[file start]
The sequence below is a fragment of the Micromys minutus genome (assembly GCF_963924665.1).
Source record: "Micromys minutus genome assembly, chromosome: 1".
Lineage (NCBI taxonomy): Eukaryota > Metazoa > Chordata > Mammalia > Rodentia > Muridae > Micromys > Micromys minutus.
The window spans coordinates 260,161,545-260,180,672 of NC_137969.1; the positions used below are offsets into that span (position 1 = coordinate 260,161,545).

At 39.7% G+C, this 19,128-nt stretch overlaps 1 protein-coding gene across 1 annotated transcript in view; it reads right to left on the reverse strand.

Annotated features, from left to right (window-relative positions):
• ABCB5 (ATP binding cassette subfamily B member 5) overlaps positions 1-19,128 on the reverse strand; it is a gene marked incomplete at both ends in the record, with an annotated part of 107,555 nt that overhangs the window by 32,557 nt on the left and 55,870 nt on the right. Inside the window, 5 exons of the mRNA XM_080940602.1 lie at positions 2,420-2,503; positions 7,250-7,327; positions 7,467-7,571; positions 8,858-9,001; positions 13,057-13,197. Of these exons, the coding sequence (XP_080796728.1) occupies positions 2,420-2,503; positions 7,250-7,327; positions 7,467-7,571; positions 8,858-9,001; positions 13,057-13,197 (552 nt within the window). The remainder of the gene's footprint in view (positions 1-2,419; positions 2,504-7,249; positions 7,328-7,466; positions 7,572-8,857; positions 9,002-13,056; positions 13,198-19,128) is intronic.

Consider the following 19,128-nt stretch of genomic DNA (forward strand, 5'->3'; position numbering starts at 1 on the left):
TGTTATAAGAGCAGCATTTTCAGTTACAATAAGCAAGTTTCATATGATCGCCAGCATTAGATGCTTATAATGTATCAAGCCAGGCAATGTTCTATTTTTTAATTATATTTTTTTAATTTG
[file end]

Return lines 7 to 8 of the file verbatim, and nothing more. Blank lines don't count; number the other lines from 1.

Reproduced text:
• ABCB5 (ATP binding cassette subfamily B member 5) overlaps positions 1-19,128 on the reverse strand; it is a gene marked incomplete at both ends in the record, with an annotated part of 107,555 nt that overhangs the window by 32,557 nt on the left and 55,870 nt on the right. Inside the window, 5 exons of the mRNA XM_080940602.1 lie at positions 2,420-2,503; positions 7,250-7,327; positions 7,467-7,571; positions 8,858-9,001; positions 13,057-13,197. Of these exons, the coding sequence (XP_080796728.1) occupies positions 2,420-2,503; positions 7,250-7,327; positions 7,467-7,571; positions 8,858-9,001; positions 13,057-13,197 (552 nt within the window). The remainder of the gene's footprint in view (positions 1-2,419; positions 2,504-7,249; positions 7,328-7,466; positions 7,572-8,857; positions 9,002-13,056; positions 13,198-19,128) is intronic.

Consider the following 19,128-nt stretch of genomic DNA (forward strand, 5'->3'; position numbering starts at 1 on the left):